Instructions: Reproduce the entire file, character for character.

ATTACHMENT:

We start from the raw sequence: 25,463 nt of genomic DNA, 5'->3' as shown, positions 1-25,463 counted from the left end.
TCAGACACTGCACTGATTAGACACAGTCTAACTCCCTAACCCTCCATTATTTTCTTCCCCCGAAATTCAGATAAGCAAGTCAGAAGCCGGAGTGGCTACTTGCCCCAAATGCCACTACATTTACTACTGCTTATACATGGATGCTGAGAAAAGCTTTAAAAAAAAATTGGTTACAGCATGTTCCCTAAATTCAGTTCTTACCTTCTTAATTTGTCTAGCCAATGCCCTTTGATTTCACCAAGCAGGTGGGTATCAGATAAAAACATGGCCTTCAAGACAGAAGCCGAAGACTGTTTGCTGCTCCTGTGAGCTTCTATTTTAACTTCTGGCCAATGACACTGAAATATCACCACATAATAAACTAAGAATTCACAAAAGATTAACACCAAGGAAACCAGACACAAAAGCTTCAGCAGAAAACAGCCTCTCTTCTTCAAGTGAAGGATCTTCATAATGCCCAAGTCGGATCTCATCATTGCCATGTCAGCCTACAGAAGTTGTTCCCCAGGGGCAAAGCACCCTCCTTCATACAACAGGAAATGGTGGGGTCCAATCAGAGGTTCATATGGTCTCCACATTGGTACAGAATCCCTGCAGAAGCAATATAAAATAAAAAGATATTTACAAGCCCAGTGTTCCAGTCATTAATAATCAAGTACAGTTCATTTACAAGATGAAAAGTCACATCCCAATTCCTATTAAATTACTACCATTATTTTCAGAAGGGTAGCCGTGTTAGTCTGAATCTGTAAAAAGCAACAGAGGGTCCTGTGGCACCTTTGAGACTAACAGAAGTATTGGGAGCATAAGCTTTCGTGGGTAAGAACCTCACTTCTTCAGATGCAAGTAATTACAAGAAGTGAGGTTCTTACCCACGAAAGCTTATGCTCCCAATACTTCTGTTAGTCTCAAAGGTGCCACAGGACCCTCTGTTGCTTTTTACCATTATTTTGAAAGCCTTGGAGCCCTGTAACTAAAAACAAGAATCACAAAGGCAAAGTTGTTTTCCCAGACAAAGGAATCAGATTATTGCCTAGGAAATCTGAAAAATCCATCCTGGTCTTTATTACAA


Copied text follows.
We start from the raw sequence: 25,463 nt of genomic DNA, 5'->3' as shown, positions 1-25,463 counted from the left end.
TCAGACACTGCACTGATTAGACACAGTCTAACTCCCTAACCCTCCATTATTTTCTTCCCCCGAAATTCAGATAAGCAAGTCAGAAGCCGGAGTGGCTACTTGCCCCAAATGCCACTACATTTACTACTGCTTATACATGGATGCTGAGAAAAGCTTTAAAAAAAAATTGGTTACAGCATGTTCCCTAAATTCAGTTCTTACCTTCTTAATTTGTCTAGCCAATGCCCTTTGATTTCACCAAGCAGGTGGGTATCAGATAAAAACATGGCCTTCAAGACAGAAGCCGAAGACTGTTTGCTGCTCCTGTGAGCTTCTATTTTAACTTCTGGCCAATGACACTGAAATATCACCACATAATAAACTAAGAATTCACAAAAGATTAACACCAAGGAAACCAGACACAAAAGCTTCAGCAGAAAACAGCCTCTCTTCTTCAAGTGAAGGATCTTCATAATGCCCAAGTCGGATCTCATCATTGCCATGTCAGCCTACAGAAGTTGTTCCCCAGGGGCAAAGCACCCTCCTTCATACAACAGGAAATGGTGGGGTCCAATCAGAGGTTCATATGGTCTCCACATTGGTACAGAATCCCTGCAGAAGCAATATAAAATAAAAAGATATTTACAAGCCCAGTGTTCCAGTCATTAATAATCAAGTACAGTTCATTTACAAGATGAAAAGTCACATCCCAATTCCTATTAAATTACTACCATTATTTTCAGAAGGGTAGCCGTGTTAGTCTGAATCTGTAAAAAGCAACAGAGGGTCCTGTGGCACCTTTGAGACTAACAGAAGTATTGGGAGCATAAGCTTTCGTGGGTAAGAACCTCACTTCTTCAGATGCAAGTAATTACAAGAAGTGAGGTTCTTACCCACGAAAGCTTATGCTCCCAATACTTCTGTTAGTCTCAAAGGTGCCACAGGACCCTCTGTTGCTTTTTACCATTATTTTGAAAGCCTTGGAGCCCTGTAACTAAAAACAAGAATCACAAAGGCAAAGTTGTTTTCCCAGACAAAGGAATCAGATTATTGCCTAGGAAATCTGAAAAATCCATCCTGGTCTTTATTACAA